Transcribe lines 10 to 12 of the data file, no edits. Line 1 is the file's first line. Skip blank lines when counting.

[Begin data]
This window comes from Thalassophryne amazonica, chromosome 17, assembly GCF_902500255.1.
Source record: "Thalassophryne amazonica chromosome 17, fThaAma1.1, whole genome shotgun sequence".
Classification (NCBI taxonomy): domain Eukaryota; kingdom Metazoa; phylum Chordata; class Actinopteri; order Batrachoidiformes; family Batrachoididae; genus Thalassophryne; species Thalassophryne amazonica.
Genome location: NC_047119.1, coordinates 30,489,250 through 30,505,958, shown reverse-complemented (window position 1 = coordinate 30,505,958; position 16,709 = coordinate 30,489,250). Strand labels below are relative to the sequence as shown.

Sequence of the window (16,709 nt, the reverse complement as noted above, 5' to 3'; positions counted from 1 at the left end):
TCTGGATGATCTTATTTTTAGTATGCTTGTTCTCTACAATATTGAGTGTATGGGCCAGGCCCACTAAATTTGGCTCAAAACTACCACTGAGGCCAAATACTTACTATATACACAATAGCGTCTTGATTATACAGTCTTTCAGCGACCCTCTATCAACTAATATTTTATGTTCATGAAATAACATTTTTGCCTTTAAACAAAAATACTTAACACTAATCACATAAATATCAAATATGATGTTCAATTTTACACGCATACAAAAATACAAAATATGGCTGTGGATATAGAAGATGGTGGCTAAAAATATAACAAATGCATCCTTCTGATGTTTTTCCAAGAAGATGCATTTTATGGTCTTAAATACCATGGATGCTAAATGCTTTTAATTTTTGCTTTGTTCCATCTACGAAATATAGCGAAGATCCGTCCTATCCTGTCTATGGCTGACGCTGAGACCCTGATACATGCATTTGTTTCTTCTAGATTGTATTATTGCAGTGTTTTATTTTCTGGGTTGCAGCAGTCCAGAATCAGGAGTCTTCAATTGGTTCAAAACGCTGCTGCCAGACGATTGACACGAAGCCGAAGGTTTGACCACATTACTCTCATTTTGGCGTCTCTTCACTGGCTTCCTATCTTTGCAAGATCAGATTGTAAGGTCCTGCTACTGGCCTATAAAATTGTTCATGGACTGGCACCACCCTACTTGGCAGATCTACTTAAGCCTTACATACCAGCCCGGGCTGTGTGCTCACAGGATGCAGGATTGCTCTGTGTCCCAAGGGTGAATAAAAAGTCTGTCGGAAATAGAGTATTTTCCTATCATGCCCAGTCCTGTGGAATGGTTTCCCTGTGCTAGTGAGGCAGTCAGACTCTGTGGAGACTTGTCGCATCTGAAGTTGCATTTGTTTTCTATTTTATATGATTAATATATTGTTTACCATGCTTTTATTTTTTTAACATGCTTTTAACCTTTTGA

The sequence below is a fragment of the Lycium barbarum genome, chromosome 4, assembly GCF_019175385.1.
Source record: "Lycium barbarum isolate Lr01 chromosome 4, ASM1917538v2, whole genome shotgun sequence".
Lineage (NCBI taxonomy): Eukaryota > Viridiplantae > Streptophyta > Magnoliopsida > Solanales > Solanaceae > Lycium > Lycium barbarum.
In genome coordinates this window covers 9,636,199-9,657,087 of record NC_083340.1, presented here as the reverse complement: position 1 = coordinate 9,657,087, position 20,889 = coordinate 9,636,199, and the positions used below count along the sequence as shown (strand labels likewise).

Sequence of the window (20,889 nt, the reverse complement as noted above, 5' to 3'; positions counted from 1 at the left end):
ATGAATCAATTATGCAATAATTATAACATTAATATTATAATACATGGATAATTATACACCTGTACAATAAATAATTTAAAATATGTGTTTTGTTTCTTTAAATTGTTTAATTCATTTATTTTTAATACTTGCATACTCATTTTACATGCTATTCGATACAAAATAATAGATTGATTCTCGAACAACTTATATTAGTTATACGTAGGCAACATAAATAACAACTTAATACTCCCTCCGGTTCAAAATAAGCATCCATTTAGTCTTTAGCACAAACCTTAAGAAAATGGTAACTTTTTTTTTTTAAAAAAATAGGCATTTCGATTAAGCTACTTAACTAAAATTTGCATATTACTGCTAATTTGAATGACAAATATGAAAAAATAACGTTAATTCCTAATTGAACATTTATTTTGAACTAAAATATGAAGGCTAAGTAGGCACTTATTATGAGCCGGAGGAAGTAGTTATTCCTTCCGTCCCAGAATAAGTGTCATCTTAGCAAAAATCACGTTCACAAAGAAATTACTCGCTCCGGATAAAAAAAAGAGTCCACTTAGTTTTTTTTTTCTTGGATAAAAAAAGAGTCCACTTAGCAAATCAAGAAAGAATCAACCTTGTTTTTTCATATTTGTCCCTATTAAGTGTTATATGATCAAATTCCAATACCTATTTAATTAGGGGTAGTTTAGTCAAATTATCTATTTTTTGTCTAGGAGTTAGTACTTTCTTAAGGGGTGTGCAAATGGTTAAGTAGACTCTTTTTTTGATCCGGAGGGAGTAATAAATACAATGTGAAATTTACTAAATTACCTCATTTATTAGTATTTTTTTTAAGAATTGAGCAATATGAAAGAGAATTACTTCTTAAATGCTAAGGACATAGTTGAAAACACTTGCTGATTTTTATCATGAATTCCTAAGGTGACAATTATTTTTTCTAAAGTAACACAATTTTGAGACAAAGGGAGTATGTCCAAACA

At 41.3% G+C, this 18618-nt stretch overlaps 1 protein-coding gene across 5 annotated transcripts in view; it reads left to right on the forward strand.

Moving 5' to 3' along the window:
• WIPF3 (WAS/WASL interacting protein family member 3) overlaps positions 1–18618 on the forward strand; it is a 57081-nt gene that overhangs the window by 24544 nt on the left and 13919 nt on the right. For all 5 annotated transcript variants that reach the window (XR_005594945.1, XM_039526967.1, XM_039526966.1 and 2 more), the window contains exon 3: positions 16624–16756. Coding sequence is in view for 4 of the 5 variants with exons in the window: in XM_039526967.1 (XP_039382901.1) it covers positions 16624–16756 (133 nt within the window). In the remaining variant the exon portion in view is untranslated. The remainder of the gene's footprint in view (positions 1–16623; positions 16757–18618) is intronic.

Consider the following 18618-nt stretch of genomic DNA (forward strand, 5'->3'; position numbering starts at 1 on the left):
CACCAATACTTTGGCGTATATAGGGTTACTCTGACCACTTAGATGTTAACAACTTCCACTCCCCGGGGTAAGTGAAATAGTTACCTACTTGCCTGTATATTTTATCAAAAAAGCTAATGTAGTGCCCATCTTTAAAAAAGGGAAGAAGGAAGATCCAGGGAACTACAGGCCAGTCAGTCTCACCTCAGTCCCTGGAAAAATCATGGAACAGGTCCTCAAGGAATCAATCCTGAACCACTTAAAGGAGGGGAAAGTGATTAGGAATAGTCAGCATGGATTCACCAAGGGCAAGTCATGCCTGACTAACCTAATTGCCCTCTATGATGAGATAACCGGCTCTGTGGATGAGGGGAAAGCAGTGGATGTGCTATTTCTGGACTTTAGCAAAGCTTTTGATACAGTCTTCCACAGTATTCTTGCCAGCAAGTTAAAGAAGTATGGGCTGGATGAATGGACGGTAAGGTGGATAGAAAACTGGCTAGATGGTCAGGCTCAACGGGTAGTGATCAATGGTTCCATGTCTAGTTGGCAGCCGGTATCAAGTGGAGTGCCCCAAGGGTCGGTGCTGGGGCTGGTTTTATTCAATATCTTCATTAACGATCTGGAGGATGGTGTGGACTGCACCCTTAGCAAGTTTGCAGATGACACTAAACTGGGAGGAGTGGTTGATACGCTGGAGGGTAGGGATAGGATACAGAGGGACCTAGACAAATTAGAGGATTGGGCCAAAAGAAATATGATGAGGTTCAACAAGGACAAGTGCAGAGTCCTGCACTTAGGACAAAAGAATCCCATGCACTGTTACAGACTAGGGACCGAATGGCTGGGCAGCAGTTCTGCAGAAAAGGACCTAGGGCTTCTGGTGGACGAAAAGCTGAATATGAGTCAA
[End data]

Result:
In genome coordinates this window covers 9,636,199-9,657,087 of record NC_083340.1, presented here as the reverse complement: position 1 = coordinate 9,657,087, position 20,889 = coordinate 9,636,199, and the positions used below count along the sequence as shown (strand labels likewise).

Sequence of the window (20,889 nt, the reverse complement as noted above, 5' to 3'; positions counted from 1 at the left end):
ATGAATCAATTATGCAATAATTATAACATTAATATTATAATACATGGATAATTATACACCTGTACAATAAATAATTTAAAATATGTGTTTTGTTTCTTTAAATTGTTTAATTCATTTATTTTTAATACTTGCATACTCATTTTACATGCTATTCGATACAAAATAATAGATTGATTCTCGAACAACTTATATTAGTTATACGTAGGCAACATAAATAACAACTTAATACTCCCTCCGGTTCAAAATAAGCATCCATTTAGTCTTTAGCACAAACCTTAAGAAAATGGTAACTTTTTTTTTTTAAAAAAATAGGCATTTCGATTAAGCTACTTAACTAAAATTTGCATATTACTGCTAATTTGAATGACAAATATGAAAAAATAACGTTAATTCCTAATTGAACATTTATTTTGAACTAAAATATGAAGGCTAAGTAGGCACTTATTATGAGCCGGAGGAAGTAGTTATTCCTTCCGTCCCAGAATAAGTGTCATCTTAGCAAAAATCACGTTCACAAAGAAATTACTCGCTCCGGATAAAAAAAAGAGTCCACTTAGTTTTTTTTTTCTTGGATAAAAAAAGAGTCCACTTAGCAAATCAAGAAAGAATCAACCTTGTTTTTTCATATTTGTCCCTATTAAGTGTTATATGATCAAATTCCAATACCTATTTAATTAGGGGTAGTTTAGTCAAATTATCTATTTTTTGTCTAGGAGTTAGTACTTTCTTAAGGGGTGTGCAAATGGTTAAGTAGACTCTTTTTTTGATCCGGAGGGAGTAATAAATACAATGTGAAATTTACTAAATTACCTCATTTATTAGTATTTTTTTTAAGAATTGAGCAATATGAAAGAGAATTACTTCTTAAATGCTAAGGACATAGTTGAAAACACTTGCTGATTTTTATCATGAATTCCTAAGGTGACAATTATTTTTTCTAAAGTAACACAATTTTGAGACAAAGGGAGTATGTCCAAACA